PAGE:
You and I, as human beings, our natural disposition is that we think that we know exactly what we want, but it doesn't actually give us happiness when we get there.

A few weeks ago, we just had Halloween, we just had Halloween, and went out with my kids in the snow and the rain and all that fun stuff, and they go up to people's doors, and people give them candy. It's an interesting exchange to me. Please give me candy, yes, here's some candy we go home and we dump it out on the floor we always pile the candy and eventually one of my kids that one of my one of my sons there four and three they pick up one and they show it to me they say dad open this for me I've grabbed it from their hand and it says warhead and I say son you don't want this no dad I really want this especially now you told me I shouldn't have it and so I open her up and hand it to him, and all of a sudden you get this face, that big puckered up sour face look, right? He thought that's what he wanted, but it's not actually what he wanted.

Or every Christmas, at my in-laws house, I know that if I go there around Christmas time, actually probably starting even now, there's Hallmark movies on the TV all the time. And I've only seen a couple, but I know enough to know that the plot line is exactly the same for pretty much all of them. They're all really the same. Here it is, young lady grows up in small country town, has big ambitions, goes to the big city, gets the big job, makes all kinds of money, but it doesn't satisfy her. She's not actually happy. So around Christmas time she goes back to see family and she meets a farm boy and realizes that's what she really wants. They get married and she is finally happy. And all the country folk of Middleville said, amen, that's right, that's how it works.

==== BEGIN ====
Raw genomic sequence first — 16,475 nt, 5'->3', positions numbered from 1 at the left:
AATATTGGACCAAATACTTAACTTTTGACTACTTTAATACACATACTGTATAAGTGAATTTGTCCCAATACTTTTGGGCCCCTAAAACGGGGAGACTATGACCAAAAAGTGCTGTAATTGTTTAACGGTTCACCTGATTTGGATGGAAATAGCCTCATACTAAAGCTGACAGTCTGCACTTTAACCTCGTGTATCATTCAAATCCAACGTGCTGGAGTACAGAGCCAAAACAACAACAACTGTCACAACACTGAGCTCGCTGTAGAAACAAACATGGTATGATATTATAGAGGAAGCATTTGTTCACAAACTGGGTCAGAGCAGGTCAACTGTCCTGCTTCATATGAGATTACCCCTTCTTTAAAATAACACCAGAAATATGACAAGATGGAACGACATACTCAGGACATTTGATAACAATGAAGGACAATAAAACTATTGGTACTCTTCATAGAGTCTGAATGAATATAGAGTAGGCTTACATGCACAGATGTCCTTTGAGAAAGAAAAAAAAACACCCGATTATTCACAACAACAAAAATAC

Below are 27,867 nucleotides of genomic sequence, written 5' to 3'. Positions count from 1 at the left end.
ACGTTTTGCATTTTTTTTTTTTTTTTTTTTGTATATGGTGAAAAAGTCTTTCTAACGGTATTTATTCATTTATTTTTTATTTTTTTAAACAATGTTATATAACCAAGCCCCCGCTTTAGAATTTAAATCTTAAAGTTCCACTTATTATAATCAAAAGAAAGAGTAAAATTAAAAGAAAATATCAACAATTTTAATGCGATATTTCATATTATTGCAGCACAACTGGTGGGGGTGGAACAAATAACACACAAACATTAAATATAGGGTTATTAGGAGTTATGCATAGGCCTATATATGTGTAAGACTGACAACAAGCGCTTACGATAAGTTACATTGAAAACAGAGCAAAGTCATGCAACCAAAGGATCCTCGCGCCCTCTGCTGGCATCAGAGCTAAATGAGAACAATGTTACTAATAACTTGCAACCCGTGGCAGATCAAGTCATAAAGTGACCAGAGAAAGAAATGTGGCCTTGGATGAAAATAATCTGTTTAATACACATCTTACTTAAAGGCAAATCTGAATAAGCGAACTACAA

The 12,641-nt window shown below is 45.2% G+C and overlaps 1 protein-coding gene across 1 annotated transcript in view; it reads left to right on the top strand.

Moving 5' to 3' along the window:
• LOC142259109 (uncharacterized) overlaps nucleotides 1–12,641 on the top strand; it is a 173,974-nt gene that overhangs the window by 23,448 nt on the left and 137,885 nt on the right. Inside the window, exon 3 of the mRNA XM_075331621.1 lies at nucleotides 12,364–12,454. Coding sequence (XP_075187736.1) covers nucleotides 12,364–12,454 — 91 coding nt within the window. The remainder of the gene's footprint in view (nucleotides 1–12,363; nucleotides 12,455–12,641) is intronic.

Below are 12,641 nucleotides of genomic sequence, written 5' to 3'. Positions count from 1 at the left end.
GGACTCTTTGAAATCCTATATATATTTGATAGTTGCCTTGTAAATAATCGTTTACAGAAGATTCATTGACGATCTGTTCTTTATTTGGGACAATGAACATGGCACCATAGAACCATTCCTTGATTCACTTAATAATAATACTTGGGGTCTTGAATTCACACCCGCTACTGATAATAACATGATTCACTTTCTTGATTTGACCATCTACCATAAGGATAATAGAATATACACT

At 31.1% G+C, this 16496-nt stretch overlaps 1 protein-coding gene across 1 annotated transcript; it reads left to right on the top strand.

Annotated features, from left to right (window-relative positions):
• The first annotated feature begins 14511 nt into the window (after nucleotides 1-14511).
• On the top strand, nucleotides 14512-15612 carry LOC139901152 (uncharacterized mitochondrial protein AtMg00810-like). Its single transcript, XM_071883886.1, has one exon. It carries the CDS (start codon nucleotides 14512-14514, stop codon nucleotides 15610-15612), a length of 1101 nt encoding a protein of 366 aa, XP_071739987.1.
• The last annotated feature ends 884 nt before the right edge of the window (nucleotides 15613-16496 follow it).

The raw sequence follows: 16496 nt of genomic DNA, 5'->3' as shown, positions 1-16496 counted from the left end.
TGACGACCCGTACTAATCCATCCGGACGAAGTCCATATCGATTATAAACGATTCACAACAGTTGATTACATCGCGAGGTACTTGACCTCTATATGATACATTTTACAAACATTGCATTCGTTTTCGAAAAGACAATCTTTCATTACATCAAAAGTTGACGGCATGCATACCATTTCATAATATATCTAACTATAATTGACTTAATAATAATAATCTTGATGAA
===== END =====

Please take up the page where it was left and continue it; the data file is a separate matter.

This is a story of humanity, isn't it? We think we know what we want, but it doesn't actually make us happy. It's not what's actually good for us. And that brings us to the second point of this part of the story, that God doesn't want to limit your joy. He actually wants to give you the greatest joy. I think a lot of people look at this book right here and they say, this is a book of rules. This is a book of a God who doesn't want us to have any fun. But really,